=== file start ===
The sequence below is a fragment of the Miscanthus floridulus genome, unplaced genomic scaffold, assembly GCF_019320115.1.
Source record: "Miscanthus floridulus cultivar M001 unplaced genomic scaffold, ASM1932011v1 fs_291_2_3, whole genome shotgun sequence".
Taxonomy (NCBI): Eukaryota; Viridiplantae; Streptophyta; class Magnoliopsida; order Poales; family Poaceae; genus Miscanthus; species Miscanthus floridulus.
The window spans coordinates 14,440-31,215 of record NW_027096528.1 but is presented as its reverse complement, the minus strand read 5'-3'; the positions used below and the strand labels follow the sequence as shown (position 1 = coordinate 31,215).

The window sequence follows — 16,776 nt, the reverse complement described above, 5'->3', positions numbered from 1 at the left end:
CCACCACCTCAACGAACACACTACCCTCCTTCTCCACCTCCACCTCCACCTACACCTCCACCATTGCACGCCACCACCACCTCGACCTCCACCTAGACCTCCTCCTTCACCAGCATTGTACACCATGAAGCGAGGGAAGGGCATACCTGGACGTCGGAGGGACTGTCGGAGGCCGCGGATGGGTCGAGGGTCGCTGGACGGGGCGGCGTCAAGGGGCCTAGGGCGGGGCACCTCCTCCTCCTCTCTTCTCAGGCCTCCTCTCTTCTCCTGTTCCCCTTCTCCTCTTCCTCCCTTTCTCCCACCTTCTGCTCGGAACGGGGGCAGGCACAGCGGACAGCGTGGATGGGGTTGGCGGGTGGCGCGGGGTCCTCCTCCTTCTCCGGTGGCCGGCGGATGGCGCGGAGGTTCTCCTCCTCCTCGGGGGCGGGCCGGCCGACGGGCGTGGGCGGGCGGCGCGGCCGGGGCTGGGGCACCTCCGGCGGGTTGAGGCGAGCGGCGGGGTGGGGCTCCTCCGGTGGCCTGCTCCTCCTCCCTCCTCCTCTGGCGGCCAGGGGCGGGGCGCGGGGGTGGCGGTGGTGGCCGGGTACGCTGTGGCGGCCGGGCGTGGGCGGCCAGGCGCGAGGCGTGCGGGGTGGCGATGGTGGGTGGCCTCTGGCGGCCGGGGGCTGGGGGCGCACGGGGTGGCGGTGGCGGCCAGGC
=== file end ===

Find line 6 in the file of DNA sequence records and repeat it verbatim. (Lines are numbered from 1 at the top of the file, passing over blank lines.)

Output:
CCACCACCTCAACGAACACACTACCCTCCTTCTCCACCTCCACCTCCACCTACACCTCCACCATTGCACGCCACCACCACCTCGACCTCCACCTAGACCTCCTCCTTCACCAGCATTGTACACCATGAAGCGAGGGAAGGGCATACCTGGACGTCGGAGGGACTGTCGGAGGCCGCGGATGGGTCGAGGGTCGCTGGACGGGGCGGCGTCAAGGGGCCTAGGGCGGGGCACCTCCTCCTCCTCTCTTCTCAGGCCTCCTCTCTTCTCCTGTTCCCCTTCTCCTCTTCCTCCCTTTCTCCCACCTTCTGCTCGGAACGGGGGCAGGCACAGCGGACAGCGTGGATGGGGTTGGCGGGTGGCGCGGGGTCCTCCTCCTTCTCCGGTGGCCGGCGGATGGCGCGGAGGTTCTCCTCCTCCTCGGGGGCGGGCCGGCCGACGGGCGTGGGCGGGCGGCGCGGCCGGGGCTGGGGCACCTCCGGCGGGTTGAGGCGAGCGGCGGGGTGGGGCTCCTCCGGTGGCCTGCTCCTCCTCCCTCCTCCTCTGGCGGCCAGGGGCGGGGCGCGGGGGTGGCGGTGGTGGCCGGGTACGCTGTGGCGGCCGGGCGTGGGCGGCCAGGCGCGAGGCGTGCGGGGTGGCGATGGTGGGTGGCCTCTGGCGGCCGGGGGCTGGGGGCGCACGGGGTGGCGGTGGCGGCCAGGC